It was a long walk to Women’s Services. By this stage, I was trying to hide the fact I was a mess: ‘Why was I here? What is going on? Is my baby all right?’

It was recommended that labour be induced

The scan showed my baby was only about 1.5kg. My husband and I shook our heads in confusion. The pregnancy books said a healthy baby was about 3kg at birth. Doctors couldn’t explain why, at almost full-term, my baby appeared so underdeveloped. They were concerned about how much nutrition my child was getting. It was recommended that labour be induced.

At prenatal classes, we learned the possible complications of medical intervention in birth and how doctors often wanted to ‘fix things’. I didn’t want to be fixed. If my child was small, then leave him in me for a couple more weeks to give him a chance to grow. But there was the possibility of stillbirth, so I was induced.

It was a long, sleepless bout of being painfully poked and prodded. When the contractions came in earnest, my baby was attached to a heartbeat monitor. The midwife told me to get him out because his heartbeat was slowing. He wouldn’t budge. She cut me to allow my baby safe passage. He made it, but there was no cry. I didn’t know much about babies, but I’d seen enough Hollywood movies to know that when a baby is born, they get held up by their feet, smacked on the bum and then they cry. It was the first thing I said to my husband: “He didn’t cry. Go with him,” I shouted, as staff left with my son in some kind of enclosed plastic bassinette.

When I finally got to see my beautiful baby, two thoughts crossed my mind: first, that he looked so healthy, and second, that he looked so big! Yes, big. Despite what the scan had shown, my little man weighed 2.79kg. A little small – but in no way extremely underweight as had been expected.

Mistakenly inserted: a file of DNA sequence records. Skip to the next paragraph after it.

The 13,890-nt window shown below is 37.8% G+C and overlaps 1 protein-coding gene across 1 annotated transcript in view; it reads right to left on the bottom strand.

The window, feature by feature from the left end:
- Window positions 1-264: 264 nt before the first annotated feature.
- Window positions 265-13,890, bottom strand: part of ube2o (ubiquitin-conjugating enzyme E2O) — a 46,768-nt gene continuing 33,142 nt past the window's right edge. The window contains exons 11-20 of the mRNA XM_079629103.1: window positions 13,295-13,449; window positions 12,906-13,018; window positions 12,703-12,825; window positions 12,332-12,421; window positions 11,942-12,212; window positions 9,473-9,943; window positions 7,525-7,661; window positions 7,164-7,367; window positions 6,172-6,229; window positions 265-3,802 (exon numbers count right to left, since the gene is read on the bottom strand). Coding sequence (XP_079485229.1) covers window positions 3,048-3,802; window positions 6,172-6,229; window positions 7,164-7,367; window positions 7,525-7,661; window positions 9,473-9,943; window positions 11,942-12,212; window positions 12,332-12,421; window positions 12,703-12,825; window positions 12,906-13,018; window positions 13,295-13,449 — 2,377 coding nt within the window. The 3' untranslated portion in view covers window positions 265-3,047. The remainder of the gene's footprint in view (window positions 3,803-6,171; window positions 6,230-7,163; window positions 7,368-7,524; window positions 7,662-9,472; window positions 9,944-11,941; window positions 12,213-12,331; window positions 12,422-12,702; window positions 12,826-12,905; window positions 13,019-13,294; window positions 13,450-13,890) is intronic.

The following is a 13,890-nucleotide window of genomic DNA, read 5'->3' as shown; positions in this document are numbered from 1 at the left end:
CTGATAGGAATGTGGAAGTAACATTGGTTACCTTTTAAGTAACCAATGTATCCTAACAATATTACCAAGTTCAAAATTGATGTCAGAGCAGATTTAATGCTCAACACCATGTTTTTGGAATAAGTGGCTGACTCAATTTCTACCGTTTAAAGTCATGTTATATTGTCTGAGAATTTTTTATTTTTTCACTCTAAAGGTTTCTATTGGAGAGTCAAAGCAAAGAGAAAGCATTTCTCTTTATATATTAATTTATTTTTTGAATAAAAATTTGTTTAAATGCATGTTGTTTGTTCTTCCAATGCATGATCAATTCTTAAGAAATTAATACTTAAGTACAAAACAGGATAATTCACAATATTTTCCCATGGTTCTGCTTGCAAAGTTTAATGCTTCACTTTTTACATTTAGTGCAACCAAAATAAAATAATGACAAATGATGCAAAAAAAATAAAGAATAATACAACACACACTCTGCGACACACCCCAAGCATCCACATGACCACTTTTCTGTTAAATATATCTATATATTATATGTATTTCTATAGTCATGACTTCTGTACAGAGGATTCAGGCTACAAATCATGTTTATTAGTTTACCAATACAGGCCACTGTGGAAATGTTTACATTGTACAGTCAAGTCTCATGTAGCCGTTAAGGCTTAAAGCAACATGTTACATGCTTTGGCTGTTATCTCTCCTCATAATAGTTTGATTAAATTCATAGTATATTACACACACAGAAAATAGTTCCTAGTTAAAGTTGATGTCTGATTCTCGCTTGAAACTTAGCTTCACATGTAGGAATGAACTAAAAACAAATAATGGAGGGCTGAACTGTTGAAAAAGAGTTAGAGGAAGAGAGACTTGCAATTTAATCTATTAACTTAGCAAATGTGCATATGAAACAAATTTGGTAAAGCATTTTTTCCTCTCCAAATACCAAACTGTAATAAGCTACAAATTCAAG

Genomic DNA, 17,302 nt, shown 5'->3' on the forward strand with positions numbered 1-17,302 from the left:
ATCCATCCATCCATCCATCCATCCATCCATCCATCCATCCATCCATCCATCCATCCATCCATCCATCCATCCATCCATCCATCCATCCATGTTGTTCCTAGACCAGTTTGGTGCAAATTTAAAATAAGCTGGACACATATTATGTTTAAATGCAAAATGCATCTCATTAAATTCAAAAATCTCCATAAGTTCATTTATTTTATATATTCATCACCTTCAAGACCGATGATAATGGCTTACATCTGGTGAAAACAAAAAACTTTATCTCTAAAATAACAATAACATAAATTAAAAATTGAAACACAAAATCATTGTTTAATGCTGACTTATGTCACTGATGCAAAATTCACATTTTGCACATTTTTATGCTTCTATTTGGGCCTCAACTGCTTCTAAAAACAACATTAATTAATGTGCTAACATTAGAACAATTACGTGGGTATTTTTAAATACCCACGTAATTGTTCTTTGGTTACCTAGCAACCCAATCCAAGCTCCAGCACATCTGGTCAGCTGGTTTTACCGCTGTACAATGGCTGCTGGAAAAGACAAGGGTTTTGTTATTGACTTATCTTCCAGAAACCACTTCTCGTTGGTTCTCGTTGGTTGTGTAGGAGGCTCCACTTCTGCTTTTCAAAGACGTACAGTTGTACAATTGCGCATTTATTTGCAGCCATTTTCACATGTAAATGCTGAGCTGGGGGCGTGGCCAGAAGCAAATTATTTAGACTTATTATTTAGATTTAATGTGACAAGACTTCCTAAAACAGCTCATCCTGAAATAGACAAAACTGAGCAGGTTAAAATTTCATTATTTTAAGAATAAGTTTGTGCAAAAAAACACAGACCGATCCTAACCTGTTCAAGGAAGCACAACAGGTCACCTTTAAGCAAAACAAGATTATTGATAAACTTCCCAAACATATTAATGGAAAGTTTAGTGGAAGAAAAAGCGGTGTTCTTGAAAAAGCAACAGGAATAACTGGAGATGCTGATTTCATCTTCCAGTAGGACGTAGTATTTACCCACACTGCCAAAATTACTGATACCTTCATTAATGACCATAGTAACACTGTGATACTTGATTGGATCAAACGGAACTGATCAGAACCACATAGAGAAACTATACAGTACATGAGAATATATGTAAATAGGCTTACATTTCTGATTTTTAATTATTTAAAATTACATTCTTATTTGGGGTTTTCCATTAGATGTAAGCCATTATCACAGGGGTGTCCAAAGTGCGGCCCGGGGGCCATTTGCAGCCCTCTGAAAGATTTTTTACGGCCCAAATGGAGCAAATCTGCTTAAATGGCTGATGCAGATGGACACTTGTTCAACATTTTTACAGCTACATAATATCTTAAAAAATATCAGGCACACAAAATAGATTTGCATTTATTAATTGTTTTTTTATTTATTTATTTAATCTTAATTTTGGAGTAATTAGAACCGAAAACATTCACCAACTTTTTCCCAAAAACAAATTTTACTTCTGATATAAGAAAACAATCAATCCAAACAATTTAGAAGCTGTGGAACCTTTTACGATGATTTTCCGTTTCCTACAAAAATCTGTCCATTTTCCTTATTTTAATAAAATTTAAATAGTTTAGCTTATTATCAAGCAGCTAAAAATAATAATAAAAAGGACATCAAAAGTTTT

It was pure relief after all the worry, but I just couldn’t shake the heart-rending feeling I had after that scan. For months after the birth, I couldn’t eat or sleep properly and had great difficulty breastfeeding. I was an absolute mess. I was sent from doctor to lactation consultant, to psychiatrist… I was tested for postnatal depression, but that wasn’t the cause – I was just extremely stressed.

I kept replaying in my mind the terrible events around my son’s birth, and I think I actually experienced a kind of post-traumatic stress disorder. I’m sad that I missed the first few months of my son’s life, during which time I stumbled and fumbled around like a zombie.

I was terrified he’d have an intellectual disability. But my son is so insanely clever it blows my mind.

That was five years ago. My concerns about my child’s mental capacity before, during and after pregnancy had been unfounded. I was terrified he’d have an intellectual disability. But my son is so insanely clever it blows my mind.

He’s always had excellent language and communication skills, is starting to read, has a great imagination and is a budding artist with natural creative flair. He doesn’t, however, enjoy bike-riding, hiking or anything too sporty, and is mildly uncoordinated – but I know he gets that from my side of the family!

Illustration by Amanda Upton